Jason Segel, Mark Duplass join comedic forces

(Photo courtesy of Paramount Vantage and Indian Paintbrush)

“Jeff Who Lives at Home” is a comedy about destiny coming into the lives of two doldrum brothers Jeff (Jason Segel) and Pat (Ed Helms).

Actor Jason Segel (“Forgetting Sarah Marshall,” “I Love You, Man”) and director Mark Duplass (who also starred in “The League”) phoned in for a conference call with student journalists nationwide to talk about their movie, their careers and how they got to where they are now.

 

Question: Jason, do you prefer doing television shows or movies?

Jason Segel: I think I like working on the movies better because it’s such a concentrated amount of time.

For three months, your job is to focus on a character and then you get to leave it behind whereas when you do something for eight years, it becomes a little bit more like going to school.

You go everyday and it’s the best school you could possibly hope to go to, but there’s something really fun about getting to know people in a very contained amount of time.

 

Q: What is it about Jeff that drew you to the part?

JS: It was just so clear to me how to play the part and that’s all due to the way the brothers wrote the movie. My job was just to kind of come in and do what they had written. I think the story is just unbelievable.

 

Q: Ed Helms mentioned a lot of improvisation on set. How do you know when you nail a scene from an actor’s perspective? Or a director’s perspective?

JS: I hate when I can tell an actor knows he’s nailed a scene.  It’s my least favorite thing to notice when I’m watching a movie, to see someone be a little bit proud of themselves. You know if you watch carefully. So I try not to think about that too much.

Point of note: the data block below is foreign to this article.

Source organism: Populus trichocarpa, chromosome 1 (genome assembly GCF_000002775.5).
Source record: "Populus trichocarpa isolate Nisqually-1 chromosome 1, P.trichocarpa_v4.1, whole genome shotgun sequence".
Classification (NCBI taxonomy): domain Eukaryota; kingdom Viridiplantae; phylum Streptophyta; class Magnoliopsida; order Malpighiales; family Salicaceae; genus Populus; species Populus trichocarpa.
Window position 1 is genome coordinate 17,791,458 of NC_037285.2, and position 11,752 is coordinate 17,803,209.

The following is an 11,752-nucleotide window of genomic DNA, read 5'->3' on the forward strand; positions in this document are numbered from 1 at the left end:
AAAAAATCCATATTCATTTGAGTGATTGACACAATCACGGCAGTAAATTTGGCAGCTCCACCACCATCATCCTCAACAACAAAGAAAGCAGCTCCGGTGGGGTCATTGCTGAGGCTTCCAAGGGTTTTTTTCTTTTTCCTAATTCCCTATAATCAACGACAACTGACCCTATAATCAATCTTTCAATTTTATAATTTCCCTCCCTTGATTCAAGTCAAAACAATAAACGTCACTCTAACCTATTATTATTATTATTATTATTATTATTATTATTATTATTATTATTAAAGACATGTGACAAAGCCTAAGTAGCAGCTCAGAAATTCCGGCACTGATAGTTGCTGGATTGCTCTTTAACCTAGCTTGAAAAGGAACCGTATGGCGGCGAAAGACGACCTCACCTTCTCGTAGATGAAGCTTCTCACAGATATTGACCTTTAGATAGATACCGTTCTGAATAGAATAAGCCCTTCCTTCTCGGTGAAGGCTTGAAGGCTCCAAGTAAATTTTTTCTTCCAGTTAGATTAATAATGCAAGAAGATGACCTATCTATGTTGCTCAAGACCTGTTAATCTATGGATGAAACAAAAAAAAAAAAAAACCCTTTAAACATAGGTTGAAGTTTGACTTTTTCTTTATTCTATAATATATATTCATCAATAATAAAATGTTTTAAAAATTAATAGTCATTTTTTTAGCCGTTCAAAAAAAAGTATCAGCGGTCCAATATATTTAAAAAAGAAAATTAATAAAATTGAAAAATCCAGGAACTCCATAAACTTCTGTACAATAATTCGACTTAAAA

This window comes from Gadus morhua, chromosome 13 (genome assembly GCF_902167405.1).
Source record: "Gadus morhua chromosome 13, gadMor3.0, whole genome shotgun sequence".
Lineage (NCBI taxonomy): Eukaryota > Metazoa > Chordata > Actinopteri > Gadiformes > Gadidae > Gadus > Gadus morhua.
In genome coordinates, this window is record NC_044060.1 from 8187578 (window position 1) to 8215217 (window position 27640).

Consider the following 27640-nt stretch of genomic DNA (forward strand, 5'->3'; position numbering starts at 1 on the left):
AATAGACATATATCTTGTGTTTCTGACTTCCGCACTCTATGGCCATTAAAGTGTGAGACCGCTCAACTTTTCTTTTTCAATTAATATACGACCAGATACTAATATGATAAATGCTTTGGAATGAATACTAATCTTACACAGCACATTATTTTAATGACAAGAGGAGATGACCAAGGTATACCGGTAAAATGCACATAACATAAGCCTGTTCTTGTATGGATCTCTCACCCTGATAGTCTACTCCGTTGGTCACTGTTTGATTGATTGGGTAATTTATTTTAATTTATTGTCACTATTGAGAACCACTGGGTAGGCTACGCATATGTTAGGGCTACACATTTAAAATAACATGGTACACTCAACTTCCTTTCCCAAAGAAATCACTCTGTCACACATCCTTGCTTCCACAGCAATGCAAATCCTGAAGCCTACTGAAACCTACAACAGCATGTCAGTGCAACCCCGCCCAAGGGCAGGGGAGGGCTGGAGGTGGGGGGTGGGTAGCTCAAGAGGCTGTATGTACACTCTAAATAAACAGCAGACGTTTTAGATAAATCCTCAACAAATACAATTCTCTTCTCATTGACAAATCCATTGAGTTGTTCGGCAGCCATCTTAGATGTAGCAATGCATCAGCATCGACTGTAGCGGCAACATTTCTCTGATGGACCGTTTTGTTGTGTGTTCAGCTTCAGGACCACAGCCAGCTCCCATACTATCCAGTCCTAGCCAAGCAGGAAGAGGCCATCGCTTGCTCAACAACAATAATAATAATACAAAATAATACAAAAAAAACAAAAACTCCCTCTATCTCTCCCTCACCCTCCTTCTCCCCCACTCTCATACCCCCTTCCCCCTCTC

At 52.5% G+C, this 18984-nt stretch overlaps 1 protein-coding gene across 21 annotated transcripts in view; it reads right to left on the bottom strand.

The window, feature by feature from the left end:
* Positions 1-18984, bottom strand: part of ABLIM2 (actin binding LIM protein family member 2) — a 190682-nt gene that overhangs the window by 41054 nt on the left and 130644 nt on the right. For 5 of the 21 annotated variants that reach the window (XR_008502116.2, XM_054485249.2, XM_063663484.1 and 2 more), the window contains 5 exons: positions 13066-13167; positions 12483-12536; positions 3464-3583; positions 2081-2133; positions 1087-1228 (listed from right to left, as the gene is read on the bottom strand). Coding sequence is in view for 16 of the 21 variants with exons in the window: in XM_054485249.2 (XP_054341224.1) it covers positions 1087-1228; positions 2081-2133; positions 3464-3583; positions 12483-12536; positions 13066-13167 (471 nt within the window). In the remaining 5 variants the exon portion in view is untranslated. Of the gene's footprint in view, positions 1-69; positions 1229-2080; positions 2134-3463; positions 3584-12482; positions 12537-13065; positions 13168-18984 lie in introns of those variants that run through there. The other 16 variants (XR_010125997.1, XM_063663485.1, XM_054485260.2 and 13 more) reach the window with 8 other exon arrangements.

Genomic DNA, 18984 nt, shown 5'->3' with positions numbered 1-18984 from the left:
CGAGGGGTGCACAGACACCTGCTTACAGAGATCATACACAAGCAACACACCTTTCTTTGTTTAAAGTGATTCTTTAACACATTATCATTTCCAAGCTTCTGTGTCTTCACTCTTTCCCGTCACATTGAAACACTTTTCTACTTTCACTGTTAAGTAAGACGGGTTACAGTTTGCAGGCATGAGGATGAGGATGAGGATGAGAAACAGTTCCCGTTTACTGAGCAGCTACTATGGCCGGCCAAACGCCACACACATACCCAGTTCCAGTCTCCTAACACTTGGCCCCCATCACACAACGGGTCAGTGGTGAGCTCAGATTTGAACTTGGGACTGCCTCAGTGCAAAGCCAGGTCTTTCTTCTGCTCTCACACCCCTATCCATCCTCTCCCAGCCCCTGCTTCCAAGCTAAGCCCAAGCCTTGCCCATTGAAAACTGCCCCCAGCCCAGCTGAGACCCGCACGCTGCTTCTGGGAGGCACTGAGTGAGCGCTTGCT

MD: I have a basic rule of thumb, which is if you’re ever asking yourself the question, “Do we have it?” you definitely don’t have it.  As soon as you stop drilling that question, you usually feel like you’ve got a sense of it.

With improvisation, you have to keep a bit of a tally in your head about what you’ve gotten so far and what you think you need.  A lot of it’s just about trusting your gut.

 

Q: Is there an interview question that you’re always asked that you’re just sick of?

MD: “What was your motivation for writing this film?”  It’s usually the first question I get, and it’s definitely an interview killer.

JS: Mine doesn’t relate to this movie, but for the past eight years it’s been, “Who is the mother?”

MD: Oh.  No they don’t.

JS: All. Yes, every interview— “Who is the mother?”

MD: God.  See, I can just hear your soul deflating right now.

 

JS: The other one that was rough over the past like year and a half was, “Who is the bigger diva on set?  Amy Adams or Miss Piggy?”